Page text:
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Do I need to spilt and fill cake before frosting? - Page 2

post #16 of 26
I think having a 12" and 10" stacked is going to look short and squaty. What size dummies did you order? You could use the dummy for the wedding along with a couple tiers of real cake. If you ordered a 10" dummy, you could make a real 8" and 6" and have extra cake in the back.

About the buttercream, I'm in America, so we're used to buttercream, not royal icing. The swirls would work with buttercream or royal. If the UK is used to large amounts of royal, then do that. Another option might be white chocolate ganache, but that would be really expensive!

I homeschool because I've seen the village and I don't want it raising my children.

 

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I homeschool because I've seen the village and I don't want it raising my children.

 

http://whynotethiopia2.blogspot.com/

 

 

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post #17 of 26
Quote:
Originally Posted by tinarina1

Have been practising buttercream roses and rose swirls all day



What are the buttercream roses for if you're making a rose swirl cake?

Quote:
Originally Posted by tinarina1

What I think I might do to make it a little easier is a 12" and a 10" (tiered)



A 10" is way too big for a top tier -- you should add a 6" on top.

Quote:
Originally Posted by tinarina1

I froze a buttercream rose last night, got it out this morning and it defrosted very quickly as it's quite warm here at the moment - in fact it looked very soft. I think perhaps the frosting had a little too much liquid so will try another batch with less next time.



Again, I don't know what the roses are for, but freezing them isn't a solution to prevent them from melting because they will just return to the same consistency before they were frozen. Buttercream roses can be air dried a week or more before needed. Once they're dried, they can easily be picked up and placed where needed without fear of melting or falling off. If the roses are drooping as you make them, add more powdered sugar for stiff roses that won't droop, and they'll dry faster too.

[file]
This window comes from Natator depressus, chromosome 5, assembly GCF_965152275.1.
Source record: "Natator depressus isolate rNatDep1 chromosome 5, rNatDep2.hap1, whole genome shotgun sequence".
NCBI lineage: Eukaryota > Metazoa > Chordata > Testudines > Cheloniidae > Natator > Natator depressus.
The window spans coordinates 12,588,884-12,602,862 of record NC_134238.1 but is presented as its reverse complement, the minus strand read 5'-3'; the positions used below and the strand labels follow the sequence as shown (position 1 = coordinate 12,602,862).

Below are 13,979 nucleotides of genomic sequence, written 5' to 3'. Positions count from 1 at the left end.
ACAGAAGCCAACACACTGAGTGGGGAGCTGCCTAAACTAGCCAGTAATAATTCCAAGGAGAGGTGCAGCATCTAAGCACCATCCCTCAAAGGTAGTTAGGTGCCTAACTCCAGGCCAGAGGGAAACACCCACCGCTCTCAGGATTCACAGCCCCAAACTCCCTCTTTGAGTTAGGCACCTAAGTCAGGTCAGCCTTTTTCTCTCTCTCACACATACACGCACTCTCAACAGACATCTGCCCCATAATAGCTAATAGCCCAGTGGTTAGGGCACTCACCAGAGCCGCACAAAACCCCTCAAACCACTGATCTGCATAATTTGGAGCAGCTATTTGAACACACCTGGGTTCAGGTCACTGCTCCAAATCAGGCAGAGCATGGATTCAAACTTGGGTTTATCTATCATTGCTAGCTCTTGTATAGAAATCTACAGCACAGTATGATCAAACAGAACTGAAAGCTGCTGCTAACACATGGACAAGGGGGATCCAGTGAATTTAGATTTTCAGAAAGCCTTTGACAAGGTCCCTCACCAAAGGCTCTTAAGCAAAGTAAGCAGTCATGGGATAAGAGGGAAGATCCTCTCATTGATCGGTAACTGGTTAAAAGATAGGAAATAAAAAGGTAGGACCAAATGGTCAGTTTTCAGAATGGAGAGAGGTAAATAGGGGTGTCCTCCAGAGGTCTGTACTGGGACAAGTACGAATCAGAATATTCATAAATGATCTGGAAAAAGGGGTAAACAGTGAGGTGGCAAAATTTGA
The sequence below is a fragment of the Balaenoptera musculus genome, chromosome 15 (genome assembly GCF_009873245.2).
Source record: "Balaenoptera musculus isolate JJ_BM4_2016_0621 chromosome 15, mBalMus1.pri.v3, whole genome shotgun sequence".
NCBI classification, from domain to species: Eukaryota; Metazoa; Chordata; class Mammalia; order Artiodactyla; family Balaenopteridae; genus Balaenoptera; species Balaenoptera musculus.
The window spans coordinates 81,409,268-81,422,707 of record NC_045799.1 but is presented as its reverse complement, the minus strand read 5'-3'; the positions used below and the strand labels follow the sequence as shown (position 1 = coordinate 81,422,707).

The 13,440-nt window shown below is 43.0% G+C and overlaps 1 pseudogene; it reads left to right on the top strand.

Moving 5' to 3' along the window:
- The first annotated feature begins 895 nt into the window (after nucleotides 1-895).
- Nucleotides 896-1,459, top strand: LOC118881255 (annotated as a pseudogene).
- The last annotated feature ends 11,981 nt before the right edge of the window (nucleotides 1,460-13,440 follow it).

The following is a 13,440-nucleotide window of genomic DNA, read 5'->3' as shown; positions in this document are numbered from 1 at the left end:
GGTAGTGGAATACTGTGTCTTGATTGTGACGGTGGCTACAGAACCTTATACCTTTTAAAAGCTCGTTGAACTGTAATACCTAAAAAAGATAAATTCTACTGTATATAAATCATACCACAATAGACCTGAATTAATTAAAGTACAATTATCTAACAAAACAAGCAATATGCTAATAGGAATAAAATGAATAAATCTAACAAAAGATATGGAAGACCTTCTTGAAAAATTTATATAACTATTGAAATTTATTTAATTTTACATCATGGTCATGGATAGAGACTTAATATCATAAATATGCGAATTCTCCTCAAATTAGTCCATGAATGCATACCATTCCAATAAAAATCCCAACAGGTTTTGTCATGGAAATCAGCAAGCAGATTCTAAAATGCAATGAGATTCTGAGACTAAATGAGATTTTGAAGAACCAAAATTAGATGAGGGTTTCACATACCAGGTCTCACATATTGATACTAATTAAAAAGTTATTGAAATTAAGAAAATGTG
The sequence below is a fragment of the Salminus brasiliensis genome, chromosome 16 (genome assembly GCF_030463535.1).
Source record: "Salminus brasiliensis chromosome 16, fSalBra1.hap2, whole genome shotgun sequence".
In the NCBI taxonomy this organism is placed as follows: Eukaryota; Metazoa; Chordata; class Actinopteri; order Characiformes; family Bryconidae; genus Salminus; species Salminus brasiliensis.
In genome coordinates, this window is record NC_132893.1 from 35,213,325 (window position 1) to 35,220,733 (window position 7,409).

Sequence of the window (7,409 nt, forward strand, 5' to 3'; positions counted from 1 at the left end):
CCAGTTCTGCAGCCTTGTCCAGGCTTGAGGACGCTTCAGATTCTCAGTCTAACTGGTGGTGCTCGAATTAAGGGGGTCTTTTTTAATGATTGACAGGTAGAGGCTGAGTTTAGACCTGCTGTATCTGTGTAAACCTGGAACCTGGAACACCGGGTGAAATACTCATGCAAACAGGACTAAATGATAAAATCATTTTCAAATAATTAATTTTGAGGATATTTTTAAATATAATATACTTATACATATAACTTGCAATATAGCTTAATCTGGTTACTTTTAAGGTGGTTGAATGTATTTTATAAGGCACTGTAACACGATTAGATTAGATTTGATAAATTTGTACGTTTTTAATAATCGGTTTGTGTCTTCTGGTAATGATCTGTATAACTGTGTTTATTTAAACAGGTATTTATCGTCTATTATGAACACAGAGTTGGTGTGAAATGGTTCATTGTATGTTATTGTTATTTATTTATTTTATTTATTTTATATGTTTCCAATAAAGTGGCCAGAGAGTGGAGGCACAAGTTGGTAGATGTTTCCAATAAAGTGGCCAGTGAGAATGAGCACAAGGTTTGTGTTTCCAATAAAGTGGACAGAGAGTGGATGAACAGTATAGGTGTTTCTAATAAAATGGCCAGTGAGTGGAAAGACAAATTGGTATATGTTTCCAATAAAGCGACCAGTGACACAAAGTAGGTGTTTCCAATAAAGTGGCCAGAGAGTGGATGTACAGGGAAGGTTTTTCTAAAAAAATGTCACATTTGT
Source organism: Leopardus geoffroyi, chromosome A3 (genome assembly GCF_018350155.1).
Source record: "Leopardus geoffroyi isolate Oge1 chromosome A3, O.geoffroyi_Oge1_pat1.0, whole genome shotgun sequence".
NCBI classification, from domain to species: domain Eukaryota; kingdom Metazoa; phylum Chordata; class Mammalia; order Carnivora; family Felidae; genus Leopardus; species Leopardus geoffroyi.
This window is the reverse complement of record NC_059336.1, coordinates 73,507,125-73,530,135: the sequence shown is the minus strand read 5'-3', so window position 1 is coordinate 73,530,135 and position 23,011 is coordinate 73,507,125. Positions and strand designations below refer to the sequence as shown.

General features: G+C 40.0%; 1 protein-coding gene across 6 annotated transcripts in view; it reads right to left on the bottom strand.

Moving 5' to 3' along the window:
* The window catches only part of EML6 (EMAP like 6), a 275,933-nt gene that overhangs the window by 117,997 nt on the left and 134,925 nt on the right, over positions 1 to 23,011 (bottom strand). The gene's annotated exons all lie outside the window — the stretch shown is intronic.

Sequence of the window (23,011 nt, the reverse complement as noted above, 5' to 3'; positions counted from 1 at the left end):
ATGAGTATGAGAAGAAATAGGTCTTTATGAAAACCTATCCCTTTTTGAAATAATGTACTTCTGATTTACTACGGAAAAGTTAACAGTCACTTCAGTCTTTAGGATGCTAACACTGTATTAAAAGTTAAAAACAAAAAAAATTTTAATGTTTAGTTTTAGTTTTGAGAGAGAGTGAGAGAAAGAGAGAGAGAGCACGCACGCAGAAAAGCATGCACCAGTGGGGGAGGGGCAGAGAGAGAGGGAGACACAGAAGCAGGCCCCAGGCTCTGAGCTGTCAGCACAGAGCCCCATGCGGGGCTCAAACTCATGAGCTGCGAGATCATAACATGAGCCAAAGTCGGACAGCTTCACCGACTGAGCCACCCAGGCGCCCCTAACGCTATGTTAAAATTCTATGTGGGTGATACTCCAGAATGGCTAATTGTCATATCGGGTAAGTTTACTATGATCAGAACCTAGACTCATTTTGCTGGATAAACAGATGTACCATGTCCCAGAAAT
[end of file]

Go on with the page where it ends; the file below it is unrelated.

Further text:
HOW TO:
Make tip #127D (giant rose tip) Ruffle cake,
Write with icing,
Make buttercream roses on a stick:
http://s984.photobucket.com/albums/ae322/Unlimited1cakes/
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HOW TO:
Make tip #127D (giant rose tip) Ruffle cake,
Write with icing,
Make buttercream roses on a stick:
http://s984.photobucket.com/albums/ae322/Unlimited1cakes/
Reply
post #18 of 26
Thread Starter 
Sorry I meant a buttercream rose swirl which I froze on a piece of wax paper. I just imagined them all melting on the cake, in the heat of the room, and sliding off! Might that happen?

That sounds a good idea about the cake tiers. It was a 10" dummy I ordered so could use that at the bottom and then make an 8" and a 6" as you suggested.

Thanks.
post #19 of 26
Tinarina, I'm sorry but I have to agree with Carmijok on a few points made. If this is your first cake on this kind of scale it might be best if you leave it to a professional who has the experience in this kind of thing. I am doing my parents 25th anniversary cake but theirs is fairly simple, won't feed that many people, and the cake is not really for display since they are doing it in their house in the middle of July.

But, I have done research. I first figured how many servings necessary, then figured out the cake sizes, I also did various test runs of different cakes to find one that could be carved, or filled.

I also took into consideration that it is 100 degree right now, and will only get hotter so I decided on a high ratio shortening based frosting. It took me questions and practice, but I have the icing down now. And I'm not doing fondant. Just a simple white frosting.

Also, I did my decorations out of gumpaste. I did them this past weekend so they will be ready by the time the cake is needed. Since you are doing roses on it this may not apply to you.

Your daughter's day is important...especially because you are her mother. I know my mom will want to spend a lot of time with me during the wedding process and she will be wrapped up in all the wedding hoopla right before my big day.

But if it really means that much to you and you really want to do it then just do your research. Search the forums because often other people have asked a similar question and you can see what other people have replied. Be careful with your frosting though. Do your research to make sure it will stand up to any heat in your area and won't melt off the cake.

Good luck!
post #20 of 26
Do a dummy cake...all three layers....for the wedding...( a display cake) and bake regular sheet cakes for the kitchen to accomadate your guests. Stack all three tiers, tie together with dowels going thru all tiers....Ice the cake with your rose swirls. You can do this a few days before the wedding and let it just stand out in the air.....it will crust and dry a bit.. you don't have anything that will spoil and no need to refrigerate.....does this make sense....?
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SMILE - and people will smile back.

www.myspace.com/mycakesite
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post #21 of 26